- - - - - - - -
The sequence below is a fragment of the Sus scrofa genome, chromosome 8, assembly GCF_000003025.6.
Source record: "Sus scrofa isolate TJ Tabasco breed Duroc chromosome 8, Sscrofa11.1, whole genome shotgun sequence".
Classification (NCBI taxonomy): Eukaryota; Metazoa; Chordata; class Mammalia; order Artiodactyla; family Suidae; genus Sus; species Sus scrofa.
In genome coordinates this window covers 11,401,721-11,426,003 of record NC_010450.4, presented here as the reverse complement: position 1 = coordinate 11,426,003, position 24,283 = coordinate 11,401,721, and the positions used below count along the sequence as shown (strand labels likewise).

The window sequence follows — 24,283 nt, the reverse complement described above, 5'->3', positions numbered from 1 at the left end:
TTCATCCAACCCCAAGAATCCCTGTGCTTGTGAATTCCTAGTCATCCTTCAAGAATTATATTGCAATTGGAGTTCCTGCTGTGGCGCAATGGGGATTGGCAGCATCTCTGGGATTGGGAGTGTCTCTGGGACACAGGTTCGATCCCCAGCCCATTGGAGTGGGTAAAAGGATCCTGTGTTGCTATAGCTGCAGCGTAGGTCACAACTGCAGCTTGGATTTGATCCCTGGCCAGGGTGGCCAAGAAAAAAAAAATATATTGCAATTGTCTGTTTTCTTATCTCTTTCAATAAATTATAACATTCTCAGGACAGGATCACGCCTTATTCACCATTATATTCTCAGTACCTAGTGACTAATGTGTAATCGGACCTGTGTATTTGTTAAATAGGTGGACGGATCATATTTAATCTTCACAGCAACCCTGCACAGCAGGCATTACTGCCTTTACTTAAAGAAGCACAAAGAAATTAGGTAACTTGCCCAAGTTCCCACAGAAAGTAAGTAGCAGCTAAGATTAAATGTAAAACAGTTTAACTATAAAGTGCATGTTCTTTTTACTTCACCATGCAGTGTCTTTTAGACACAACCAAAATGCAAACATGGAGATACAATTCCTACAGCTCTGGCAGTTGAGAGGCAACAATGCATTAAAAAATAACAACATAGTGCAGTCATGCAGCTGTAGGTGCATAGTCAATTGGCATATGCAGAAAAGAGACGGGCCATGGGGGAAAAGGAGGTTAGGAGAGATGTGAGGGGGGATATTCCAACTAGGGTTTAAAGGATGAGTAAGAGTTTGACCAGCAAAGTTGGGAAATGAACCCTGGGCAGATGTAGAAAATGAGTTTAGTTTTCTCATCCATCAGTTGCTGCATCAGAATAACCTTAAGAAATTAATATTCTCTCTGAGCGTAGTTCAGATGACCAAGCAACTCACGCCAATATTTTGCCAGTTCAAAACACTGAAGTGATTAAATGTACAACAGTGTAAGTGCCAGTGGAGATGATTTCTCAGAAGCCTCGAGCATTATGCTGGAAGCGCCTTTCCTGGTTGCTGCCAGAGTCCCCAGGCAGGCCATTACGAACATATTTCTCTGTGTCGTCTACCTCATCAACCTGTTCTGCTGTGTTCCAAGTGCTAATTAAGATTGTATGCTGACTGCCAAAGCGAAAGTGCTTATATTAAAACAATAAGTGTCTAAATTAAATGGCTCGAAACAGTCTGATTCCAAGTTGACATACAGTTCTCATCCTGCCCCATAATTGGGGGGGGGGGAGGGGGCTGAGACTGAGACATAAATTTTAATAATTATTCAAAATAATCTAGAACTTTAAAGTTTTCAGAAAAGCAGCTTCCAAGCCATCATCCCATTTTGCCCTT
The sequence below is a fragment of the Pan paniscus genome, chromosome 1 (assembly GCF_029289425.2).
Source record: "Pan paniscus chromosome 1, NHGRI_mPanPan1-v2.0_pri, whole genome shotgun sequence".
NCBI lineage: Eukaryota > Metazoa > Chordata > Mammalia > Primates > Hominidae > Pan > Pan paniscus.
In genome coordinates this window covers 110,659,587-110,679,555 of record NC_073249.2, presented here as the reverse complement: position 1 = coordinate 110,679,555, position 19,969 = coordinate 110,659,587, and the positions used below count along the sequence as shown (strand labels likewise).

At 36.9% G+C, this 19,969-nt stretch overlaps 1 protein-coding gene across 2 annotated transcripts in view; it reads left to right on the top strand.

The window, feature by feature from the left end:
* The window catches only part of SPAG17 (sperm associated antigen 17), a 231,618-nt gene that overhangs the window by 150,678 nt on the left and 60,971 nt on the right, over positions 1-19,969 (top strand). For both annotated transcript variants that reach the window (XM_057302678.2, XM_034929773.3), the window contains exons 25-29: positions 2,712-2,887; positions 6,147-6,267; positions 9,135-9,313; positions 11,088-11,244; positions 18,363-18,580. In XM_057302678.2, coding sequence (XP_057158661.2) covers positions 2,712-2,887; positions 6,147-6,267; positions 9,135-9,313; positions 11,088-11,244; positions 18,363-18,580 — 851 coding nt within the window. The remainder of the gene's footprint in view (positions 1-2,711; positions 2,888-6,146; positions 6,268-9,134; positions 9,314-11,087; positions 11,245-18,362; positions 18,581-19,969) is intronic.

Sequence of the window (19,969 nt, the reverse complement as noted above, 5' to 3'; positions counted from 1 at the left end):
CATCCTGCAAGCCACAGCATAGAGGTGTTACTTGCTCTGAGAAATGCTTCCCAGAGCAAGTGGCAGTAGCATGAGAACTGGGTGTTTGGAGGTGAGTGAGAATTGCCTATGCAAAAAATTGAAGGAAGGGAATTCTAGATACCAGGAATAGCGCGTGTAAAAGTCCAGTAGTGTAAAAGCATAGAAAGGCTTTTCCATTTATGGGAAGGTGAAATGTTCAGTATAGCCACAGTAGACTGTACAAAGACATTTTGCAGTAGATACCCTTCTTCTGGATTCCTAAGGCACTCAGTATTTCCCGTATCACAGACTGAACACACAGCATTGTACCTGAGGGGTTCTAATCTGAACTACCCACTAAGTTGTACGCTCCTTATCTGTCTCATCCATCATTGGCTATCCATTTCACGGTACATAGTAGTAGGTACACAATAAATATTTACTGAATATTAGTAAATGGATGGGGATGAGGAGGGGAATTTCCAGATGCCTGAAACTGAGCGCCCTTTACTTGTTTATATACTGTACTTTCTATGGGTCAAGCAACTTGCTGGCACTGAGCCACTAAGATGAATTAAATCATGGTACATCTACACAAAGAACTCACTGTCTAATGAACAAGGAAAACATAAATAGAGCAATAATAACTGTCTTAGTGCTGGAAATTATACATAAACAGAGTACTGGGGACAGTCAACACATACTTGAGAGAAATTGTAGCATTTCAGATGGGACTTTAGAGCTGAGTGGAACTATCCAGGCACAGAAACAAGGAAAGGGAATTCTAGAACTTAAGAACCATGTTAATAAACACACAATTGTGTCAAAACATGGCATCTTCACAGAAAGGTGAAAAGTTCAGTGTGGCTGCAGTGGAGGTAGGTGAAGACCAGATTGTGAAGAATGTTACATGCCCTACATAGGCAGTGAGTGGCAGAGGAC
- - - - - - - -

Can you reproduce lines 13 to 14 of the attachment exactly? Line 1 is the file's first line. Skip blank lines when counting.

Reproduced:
* The window catches only part of SPAG17 (sperm associated antigen 17), a 231,618-nt gene that overhangs the window by 150,678 nt on the left and 60,971 nt on the right, over positions 1-19,969 (top strand). For both annotated transcript variants that reach the window (XM_057302678.2, XM_034929773.3), the window contains exons 25-29: positions 2,712-2,887; positions 6,147-6,267; positions 9,135-9,313; positions 11,088-11,244; positions 18,363-18,580. In XM_057302678.2, coding sequence (XP_057158661.2) covers positions 2,712-2,887; positions 6,147-6,267; positions 9,135-9,313; positions 11,088-11,244; positions 18,363-18,580 — 851 coding nt within the window. The remainder of the gene's footprint in view (positions 1-2,711; positions 2,888-6,146; positions 6,268-9,134; positions 9,314-11,087; positions 11,245-18,362; positions 18,581-19,969) is intronic.

Sequence of the window (19,969 nt, the reverse complement as noted above, 5' to 3'; positions counted from 1 at the left end):